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CHALLENGING THE CUTS: THE EXPERIENCE AND LESSONS LEARNT FROM CASES IN GREAT BRITAIN Louise Whitfield Pierce Glynn 2 Ma PowerPoint Presentation
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CHALLENGING THE CUTS: THE EXPERIENCE AND LESSONS LEARNT FROM CASES IN GREAT BRITAIN Louise Whitfield Pierce Glynn 2 Ma

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CHALLENGING THE CUTS: THE EXPERIENCE AND LESSONS LEARNT FROM CASES IN GREAT BRITAIN Louise Whitfield Pierce Glynn 2 Ma - PowerPoint PPT Presentation

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CHALLENGING THE CUTS: THE EXPERIENCE AND LESSONS LEARNT FROM CASES IN GREAT BRITAIN Louise Whitfield Pierce Glynn 2 Ma
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  1. CHALLENGING THE CUTS: THE EXPERIENCE AND LESSONS LEARNT FROM CASES IN GREAT BRITAINLouise WhitfieldPierce Glynn2 March 2012

  2. CUTS LITIGATION: an outline • How judicial review works • Commonly used grounds of judicial review • Equality duty arguments • Consultation challenges • Allocation of resources • NGOs bringing cases: potential and pitfalls

  3. HOW JUDICIAL REVIEW WORKS • Public bodies must act fairly and lawfully and meet the public sector equality duty • If they fail to do so, you can bring a JR • If you win legal arguments, judge may quash decision and public body must re-take it (so you could win the battle, but lose the war) • JR is about process, not merits • Remedy is discretionary (e.g. tuition fees case) • Remedy of last resort • Must act promptly, within three months

  4. EXAMPLES OF CUTS CASES IN GB • Challenges to reducing availability of care to disabled people/introducing charging • Closing libraries • Removing funding from voluntary sector organisations • Building schools • Supporting people budget allocations • The entire UK budget

  5. COMMONLY USED JR GROUNDS • Fair process: right to a fair hearing, disclosure, transparency, criteria, set procedures, opportunity to make representations, reasons • Consultation: at formative stage, enough info/reasons for intelligent response, sufficient time to comment, conscientiously taking results into account • Public sector equality duty: statutory duty to have due regard to specific needs

  6. PUBLIC SECTOR EQUALITY DUTY • No alternative remedy in GB of statutory complaints procedure • Some robust judgments (being slightly eroded now) re: • Timing of meeting PSED/ongoing duty • With rigour and in substance • Evidence-based and accurate evidence • Decision-makers must have materials • Importance of consultation with protected groups

  7. CONSULTATION CASES • Overlap with PSED cases (duty to consult to assess impact: R(Hajrula) v London Councils) • Narrow consultation points/fair process (e.g. BSF case: failure to consult schools losing money) • Consultation too late (home closure cases in 2009), not at formative stage so no open mind • Not enough information to comment in a meaningful way (R (Capenhurst) v Leicester CC)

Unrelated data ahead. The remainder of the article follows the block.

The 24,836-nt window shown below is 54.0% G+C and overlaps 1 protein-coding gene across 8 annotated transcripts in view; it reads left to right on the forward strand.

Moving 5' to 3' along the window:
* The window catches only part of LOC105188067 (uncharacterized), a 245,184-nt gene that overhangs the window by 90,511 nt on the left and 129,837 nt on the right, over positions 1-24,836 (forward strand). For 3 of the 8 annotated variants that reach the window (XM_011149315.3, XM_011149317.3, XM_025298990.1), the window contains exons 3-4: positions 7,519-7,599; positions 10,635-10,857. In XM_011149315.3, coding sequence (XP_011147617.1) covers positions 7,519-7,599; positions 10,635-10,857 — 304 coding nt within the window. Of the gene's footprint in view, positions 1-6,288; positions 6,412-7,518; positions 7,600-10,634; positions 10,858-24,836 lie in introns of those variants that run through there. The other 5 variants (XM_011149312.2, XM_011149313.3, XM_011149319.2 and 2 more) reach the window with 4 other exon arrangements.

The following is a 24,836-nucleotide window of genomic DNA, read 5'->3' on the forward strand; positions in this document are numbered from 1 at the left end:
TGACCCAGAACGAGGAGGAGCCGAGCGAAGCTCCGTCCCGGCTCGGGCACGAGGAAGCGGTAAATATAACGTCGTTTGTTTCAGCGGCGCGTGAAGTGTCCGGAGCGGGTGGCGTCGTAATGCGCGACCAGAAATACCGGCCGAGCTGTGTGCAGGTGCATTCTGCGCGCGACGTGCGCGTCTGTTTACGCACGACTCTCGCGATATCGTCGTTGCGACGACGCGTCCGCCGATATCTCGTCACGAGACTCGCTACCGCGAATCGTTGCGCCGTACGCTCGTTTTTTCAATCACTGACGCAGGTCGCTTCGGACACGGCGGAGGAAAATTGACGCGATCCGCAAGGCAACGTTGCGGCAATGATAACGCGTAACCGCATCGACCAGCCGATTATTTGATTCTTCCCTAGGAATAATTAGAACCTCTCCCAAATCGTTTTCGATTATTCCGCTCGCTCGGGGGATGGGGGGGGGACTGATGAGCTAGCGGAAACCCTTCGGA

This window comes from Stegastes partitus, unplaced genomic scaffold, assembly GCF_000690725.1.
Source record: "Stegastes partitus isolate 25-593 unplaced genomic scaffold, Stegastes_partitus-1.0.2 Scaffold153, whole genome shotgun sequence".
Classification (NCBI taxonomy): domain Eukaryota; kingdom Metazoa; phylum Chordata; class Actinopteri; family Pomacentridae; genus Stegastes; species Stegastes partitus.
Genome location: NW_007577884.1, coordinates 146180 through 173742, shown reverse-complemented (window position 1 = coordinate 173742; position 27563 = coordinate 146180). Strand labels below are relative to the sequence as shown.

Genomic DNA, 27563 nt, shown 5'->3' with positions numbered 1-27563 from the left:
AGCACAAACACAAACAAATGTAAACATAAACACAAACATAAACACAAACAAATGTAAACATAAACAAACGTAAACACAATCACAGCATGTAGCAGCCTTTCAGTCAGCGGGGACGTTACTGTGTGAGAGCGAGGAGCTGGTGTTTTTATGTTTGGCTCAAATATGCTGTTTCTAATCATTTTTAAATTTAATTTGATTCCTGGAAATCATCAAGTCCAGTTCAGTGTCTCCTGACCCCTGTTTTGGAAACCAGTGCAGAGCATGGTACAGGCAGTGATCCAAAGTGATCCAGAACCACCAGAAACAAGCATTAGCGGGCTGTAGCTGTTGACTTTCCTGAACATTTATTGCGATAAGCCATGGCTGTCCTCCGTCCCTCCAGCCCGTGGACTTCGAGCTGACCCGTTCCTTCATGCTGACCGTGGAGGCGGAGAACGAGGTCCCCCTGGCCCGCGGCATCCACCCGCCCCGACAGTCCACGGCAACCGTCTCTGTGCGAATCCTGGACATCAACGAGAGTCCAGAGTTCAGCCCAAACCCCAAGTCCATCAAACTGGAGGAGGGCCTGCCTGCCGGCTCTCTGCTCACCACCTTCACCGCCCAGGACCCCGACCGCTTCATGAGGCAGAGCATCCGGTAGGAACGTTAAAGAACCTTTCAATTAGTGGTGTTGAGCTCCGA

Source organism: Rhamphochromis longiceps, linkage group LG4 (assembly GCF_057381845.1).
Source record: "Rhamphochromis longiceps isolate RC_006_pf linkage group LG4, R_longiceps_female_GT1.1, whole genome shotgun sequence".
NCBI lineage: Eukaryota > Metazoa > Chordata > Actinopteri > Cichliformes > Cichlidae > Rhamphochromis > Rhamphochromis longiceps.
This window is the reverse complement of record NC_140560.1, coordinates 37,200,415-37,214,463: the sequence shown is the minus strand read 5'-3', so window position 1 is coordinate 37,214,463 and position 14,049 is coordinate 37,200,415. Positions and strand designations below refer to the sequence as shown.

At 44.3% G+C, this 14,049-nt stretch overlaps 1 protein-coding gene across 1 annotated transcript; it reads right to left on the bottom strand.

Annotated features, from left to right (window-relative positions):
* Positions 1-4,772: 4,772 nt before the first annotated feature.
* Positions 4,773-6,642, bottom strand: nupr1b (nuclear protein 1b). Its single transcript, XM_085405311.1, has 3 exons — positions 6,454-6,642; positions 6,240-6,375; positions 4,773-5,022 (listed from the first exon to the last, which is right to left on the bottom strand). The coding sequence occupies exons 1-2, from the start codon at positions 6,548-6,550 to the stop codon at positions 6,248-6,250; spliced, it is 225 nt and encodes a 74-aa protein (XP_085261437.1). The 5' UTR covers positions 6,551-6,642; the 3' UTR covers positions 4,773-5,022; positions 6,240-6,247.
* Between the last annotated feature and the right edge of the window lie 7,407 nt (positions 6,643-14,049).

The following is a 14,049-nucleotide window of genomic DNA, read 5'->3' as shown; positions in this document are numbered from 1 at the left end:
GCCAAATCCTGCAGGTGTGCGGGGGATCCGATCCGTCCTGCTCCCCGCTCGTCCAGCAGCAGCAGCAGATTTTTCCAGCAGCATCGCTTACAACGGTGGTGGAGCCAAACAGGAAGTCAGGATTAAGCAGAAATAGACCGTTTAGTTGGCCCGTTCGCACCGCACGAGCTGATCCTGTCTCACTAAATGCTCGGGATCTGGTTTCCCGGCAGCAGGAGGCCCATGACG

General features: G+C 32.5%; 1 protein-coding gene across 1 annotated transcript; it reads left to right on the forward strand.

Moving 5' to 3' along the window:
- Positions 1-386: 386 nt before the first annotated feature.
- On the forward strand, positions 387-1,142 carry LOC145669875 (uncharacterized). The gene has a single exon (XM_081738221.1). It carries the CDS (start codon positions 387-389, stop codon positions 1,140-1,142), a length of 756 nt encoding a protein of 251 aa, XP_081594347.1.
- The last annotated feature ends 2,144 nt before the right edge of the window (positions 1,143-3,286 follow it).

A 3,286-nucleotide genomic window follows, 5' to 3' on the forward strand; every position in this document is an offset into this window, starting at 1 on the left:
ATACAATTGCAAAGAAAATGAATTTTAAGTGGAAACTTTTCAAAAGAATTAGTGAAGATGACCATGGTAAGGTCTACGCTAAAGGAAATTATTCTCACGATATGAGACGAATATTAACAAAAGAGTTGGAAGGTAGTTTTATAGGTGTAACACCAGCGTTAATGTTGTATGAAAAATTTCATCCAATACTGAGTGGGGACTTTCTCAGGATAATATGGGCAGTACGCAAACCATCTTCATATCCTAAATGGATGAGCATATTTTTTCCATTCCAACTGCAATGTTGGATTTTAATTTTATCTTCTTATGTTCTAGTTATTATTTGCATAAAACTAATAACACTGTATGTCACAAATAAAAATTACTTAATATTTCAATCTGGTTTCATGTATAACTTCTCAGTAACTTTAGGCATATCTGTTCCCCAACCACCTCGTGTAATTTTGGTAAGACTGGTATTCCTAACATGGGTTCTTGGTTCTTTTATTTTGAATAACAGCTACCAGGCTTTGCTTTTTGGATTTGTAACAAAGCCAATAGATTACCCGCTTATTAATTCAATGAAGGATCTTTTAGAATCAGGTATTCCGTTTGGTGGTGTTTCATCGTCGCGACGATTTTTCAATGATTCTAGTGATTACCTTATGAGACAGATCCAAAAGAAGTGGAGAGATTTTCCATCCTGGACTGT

8. RESOURCES • Public bodies can take resources into account • Unhelpful cases about disabled people’s services (see e.g. R (Macdonald) v Kensington & Chelsea, but recently reconsidered by SC in KM v Cambs – judgment awaited) • But resources can’t trump PSED (see e.g. R (Hajrula) v London Councils): in fact must be more careful when resources scarce • Decisions must still be rational and meet basic public law principles

  9. NGOs BRINGING CASES: PART 1 • Main problem of costs liability if you lose: • You need to be very rich, or get a protective costs order (assuming you can find lawyers to act pro bono or on a no win-no fee agreement) • Service-users can use legal aid to bring claims as long as they meet cost-benefit test for legal aid or there is “sufficient wider public interest”, but you risk abuse of process arguments

  10. NGOs BRINGING CASES: PART 2 • Potential advantages: • Threat of litigation can be enough • Use legal arguments to lobby • Litigation is only one weapon in your armoury/make it part of a wider campaign • But you need to play the long game • Pitfalls: • NGOs with different agendas • Time-consuming and stressful • Staff and management might disagree on strategy

  11. IS IT WORTH IT? • Winning: • Funders invariably crack when making new decision (and miraculously find more money); • Better decision-making in future; • Empowerment of disadvantaged groups • Losing: • Frightening the opposition anyway • Being heard/being taken more seriously in future • Campaign nuggets: “the object of this exercise was the sacrifice of free home care on the altar of a council tax reduction for which there was no legal requirement” (R (Domb) v Hammersmith & Fulham)

  12. CHALLENGING THE CUTS: THE EXPERIENCE AND LESSONS LEARNT FROM CASES IN GREAT BRITAINLouise WhitfieldPierce Glynn2 March 2012